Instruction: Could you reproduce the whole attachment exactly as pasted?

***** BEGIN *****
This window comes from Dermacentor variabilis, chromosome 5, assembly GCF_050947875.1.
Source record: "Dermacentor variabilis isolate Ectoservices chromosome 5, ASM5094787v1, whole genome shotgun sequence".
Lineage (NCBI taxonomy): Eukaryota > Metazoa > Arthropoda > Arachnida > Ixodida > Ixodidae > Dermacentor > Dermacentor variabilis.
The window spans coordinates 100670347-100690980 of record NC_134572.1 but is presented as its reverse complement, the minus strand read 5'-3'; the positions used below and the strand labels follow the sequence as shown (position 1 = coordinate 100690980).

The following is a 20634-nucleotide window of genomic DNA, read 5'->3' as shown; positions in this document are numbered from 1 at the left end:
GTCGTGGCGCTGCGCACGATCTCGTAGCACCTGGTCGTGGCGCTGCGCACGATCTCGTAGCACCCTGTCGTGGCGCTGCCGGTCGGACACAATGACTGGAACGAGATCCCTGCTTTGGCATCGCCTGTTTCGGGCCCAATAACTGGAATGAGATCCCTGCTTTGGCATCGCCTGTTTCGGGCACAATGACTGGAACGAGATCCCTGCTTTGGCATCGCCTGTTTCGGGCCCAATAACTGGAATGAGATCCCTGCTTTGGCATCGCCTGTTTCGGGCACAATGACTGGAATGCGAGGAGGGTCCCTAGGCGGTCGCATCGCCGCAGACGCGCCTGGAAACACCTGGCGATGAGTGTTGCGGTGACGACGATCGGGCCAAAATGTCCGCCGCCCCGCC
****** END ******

This window comes from Dermacentor variabilis, chromosome 5, assembly GCF_050947875.1.
Source record: "Dermacentor variabilis isolate Ectoservices chromosome 5, ASM5094787v1, whole genome shotgun sequence".
Lineage (NCBI taxonomy): Eukaryota > Metazoa > Arthropoda > Arachnida > Ixodida > Ixodidae > Dermacentor > Dermacentor variabilis.
The window spans coordinates 100670347-100690980 of record NC_134572.1 but is presented as its reverse complement, the minus strand read 5'-3'; the positions used below and the strand labels follow the sequence as shown (position 1 = coordinate 100690980).

The following is a 20634-nucleotide window of genomic DNA, read 5'->3' as shown; positions in this document are numbered from 1 at the left end:
GTCGTGGCGCTGCGCACGATCTCGTAGCACCTGGTCGTGGCGCTGCGCACGATCTCGTAGCACCCTGTCGTGGCGCTGCCGGTCGGACACAATGACTGGAACGAGATCCCTGCTTTGGCATCGCCTGTTTCGGGCCCAATAACTGGAATGAGATCCCTGCTTTGGCATCGCCTGTTTCGGGCACAATGACTGGAACGAGATCCCTGCTTTGGCATCGCCTGTTTCGGGCCCAATAACTGGAATGAGATCCCTGCTTTGGCATCGCCTGTTTCGGGCACAATGACTGGAATGCGAGGAGGGTCCCTAGGCGGTCGCATCGCCGCAGACGCGCCTGGAAACACCTGGCGATGAGTGTTGCGGTGACGACGATCGGGCCAAAATGTCCGCCGCCCCGCC